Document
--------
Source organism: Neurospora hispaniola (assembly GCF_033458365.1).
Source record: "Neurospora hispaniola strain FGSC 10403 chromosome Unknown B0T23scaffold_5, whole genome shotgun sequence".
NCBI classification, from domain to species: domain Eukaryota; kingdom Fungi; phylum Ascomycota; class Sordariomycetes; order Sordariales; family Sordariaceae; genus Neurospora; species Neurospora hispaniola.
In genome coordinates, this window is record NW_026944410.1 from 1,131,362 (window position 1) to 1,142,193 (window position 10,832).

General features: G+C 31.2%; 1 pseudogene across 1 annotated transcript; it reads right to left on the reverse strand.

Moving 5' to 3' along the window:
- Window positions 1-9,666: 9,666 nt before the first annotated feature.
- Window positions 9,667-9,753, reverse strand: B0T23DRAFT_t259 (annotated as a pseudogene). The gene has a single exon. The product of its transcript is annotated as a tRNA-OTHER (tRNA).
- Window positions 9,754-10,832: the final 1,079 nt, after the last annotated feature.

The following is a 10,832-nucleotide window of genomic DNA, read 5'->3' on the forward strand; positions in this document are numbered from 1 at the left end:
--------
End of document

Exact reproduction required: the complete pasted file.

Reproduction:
Source organism: Neurospora hispaniola (assembly GCF_033458365.1).
Source record: "Neurospora hispaniola strain FGSC 10403 chromosome Unknown B0T23scaffold_5, whole genome shotgun sequence".
NCBI classification, from domain to species: domain Eukaryota; kingdom Fungi; phylum Ascomycota; class Sordariomycetes; order Sordariales; family Sordariaceae; genus Neurospora; species Neurospora hispaniola.
In genome coordinates, this window is record NW_026944410.1 from 1,131,362 (window position 1) to 1,142,193 (window position 10,832).

General features: G+C 31.2%; 1 pseudogene across 1 annotated transcript; it reads right to left on the reverse strand.

Moving 5' to 3' along the window:
- Window positions 1-9,666: 9,666 nt before the first annotated feature.
- Window positions 9,667-9,753, reverse strand: B0T23DRAFT_t259 (annotated as a pseudogene). The gene has a single exon. The product of its transcript is annotated as a tRNA-OTHER (tRNA).
- Window positions 9,754-10,832: the final 1,079 nt, after the last annotated feature.

The following is a 10,832-nucleotide window of genomic DNA, read 5'->3' on the forward strand; positions in this document are numbered from 1 at the left end: